City A.M. has become the first UK publisher to bar users of ad blockers from viewing its content.
The trial will only affect readers currently accessing the site on desktop via Firefox, where users employing ad blocking extensions will be greeted by blurred-out text in articles.
The move follows Axel Springer’s announcement last week, which saw the group ban users of blocking software access to its Bild tabloid, offering an ad-free subscription service in its place.
City A.M. takes a similar stance to the German publisher, informing users that the site ‘relies on advertising to fund its journalism’, and asking users ‘having trouble seeing adverts on the page’ to deactivate ad blockers if they wish to view the content.
Pending the results of the trial, City A.M. is reportedly aiming to roll out the model to other browsers and mobile ‘quite quickly’.
Commenting on the move, Richard Reeves, interim MD at the Association of Online Publishers, says that premium publishers are responding to challenges brought on by ad blocker usage.
“As the creators and guardians of quality, independent content, they are steadfast in their commitment to providing an engaging, positive consumer experience,” argues Reeves.
“If that requires publishers to reassess existing business models to create new standards – that negate the appetite or deter readers from using ad blocking technology – then, that is what must be done.”
Lending thoughts from the programmatic advertising world, OpenX’s MD EMEA Andrew Buckman believes it’s only a matter of time before other publishers follow suit, calling the increased coverage of ad blocking a “wake-up call” to the publishing and advertising industries.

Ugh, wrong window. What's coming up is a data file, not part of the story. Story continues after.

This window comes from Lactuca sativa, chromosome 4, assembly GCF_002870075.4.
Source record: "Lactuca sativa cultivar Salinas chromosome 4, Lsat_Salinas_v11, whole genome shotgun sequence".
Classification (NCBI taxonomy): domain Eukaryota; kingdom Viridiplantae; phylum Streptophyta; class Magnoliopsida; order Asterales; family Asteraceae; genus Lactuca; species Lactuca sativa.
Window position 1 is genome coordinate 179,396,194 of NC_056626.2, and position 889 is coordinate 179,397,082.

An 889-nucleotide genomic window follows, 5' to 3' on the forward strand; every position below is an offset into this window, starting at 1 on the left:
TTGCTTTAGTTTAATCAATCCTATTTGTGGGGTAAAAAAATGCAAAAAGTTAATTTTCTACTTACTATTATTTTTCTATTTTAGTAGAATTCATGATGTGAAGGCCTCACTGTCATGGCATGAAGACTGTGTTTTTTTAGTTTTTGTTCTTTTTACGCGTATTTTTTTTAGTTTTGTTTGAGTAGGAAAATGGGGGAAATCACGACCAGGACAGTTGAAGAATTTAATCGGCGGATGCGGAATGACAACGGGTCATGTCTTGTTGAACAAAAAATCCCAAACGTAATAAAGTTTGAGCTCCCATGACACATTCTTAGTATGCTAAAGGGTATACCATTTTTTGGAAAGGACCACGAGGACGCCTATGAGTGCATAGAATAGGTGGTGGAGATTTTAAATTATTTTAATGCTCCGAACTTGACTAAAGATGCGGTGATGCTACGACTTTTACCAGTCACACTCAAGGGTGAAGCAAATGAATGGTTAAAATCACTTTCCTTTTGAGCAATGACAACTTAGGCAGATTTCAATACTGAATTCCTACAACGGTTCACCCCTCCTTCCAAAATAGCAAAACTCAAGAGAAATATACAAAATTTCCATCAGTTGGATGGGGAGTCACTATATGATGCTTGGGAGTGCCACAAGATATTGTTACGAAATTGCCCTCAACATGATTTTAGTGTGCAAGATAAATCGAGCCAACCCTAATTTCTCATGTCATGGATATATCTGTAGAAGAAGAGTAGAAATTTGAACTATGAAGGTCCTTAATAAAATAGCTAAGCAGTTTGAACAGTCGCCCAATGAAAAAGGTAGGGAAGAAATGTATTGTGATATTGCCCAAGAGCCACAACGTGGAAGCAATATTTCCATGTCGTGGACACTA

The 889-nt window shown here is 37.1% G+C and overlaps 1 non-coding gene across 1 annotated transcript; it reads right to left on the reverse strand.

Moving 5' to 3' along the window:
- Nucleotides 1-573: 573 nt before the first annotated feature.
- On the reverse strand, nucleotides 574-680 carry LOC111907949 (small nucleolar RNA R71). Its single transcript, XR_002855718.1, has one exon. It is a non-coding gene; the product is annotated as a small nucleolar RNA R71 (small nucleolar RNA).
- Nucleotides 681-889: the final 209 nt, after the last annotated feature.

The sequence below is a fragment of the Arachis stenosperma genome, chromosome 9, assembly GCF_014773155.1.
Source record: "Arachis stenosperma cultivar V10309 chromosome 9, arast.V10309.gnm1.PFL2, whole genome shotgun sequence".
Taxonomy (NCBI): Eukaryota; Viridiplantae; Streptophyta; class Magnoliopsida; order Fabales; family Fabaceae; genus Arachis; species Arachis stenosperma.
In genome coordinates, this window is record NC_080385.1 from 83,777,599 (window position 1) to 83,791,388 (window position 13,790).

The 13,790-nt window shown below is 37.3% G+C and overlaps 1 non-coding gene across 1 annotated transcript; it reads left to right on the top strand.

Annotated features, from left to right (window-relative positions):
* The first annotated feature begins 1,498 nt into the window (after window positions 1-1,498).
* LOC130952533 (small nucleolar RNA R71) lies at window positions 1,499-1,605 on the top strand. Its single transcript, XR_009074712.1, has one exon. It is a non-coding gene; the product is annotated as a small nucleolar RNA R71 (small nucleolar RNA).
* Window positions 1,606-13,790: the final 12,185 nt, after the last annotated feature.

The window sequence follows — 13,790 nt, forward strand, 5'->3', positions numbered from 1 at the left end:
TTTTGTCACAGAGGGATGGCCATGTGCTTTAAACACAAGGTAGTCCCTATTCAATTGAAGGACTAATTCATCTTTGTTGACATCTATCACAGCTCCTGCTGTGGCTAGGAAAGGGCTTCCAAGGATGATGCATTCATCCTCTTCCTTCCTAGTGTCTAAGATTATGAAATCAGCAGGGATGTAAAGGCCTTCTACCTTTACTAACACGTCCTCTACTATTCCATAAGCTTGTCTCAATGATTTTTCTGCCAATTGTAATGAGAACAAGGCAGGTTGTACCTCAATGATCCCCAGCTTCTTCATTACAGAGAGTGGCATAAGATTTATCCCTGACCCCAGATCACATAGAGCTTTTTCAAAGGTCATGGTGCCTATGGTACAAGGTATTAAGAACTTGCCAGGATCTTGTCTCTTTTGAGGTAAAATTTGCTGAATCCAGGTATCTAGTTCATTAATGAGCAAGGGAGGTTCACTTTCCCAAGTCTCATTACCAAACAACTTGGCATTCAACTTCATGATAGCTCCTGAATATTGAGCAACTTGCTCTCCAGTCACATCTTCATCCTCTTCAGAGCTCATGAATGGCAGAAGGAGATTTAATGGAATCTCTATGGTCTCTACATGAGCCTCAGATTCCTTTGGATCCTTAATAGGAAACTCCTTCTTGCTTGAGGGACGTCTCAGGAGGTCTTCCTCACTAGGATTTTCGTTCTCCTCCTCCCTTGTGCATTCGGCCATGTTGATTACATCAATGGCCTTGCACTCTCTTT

“Both publishers and ad tech vendors have a critical role to play to not only enhance the user experience by providing non-intrusive ad formats, but also to educate the consumer on the consequences of the proliferation of ad blockers – which could ultimately signal the end of free content.”
A spotlight has been focused on the publishing industry in recent months, with debate stewing over where the industry will derive revenue in light of reported increases in popular ad-blocking extensions, such as AdBlock Plus.
While City A.M’s decision to stop serving articles to readers who are boycotting ads is a reasonable response, says Lee Henshaw, founder of digital ad network Silence Media, it’s not one that addresses the longer-term problem of ad blocking.
"People are using blockers because of the ubiquity of rubbish looking, intrusive ads that are tracking them without their consent and degrading their internet experience by slowing download time.
“Until we find a solution that enables people to feel that they’re benefiting from the advertising experience they're receiving, they'll continue to find methods of avoiding our industry's work."
Will City A.M inspire a wider movement across the UK publishing landscape? Share your thoughts below.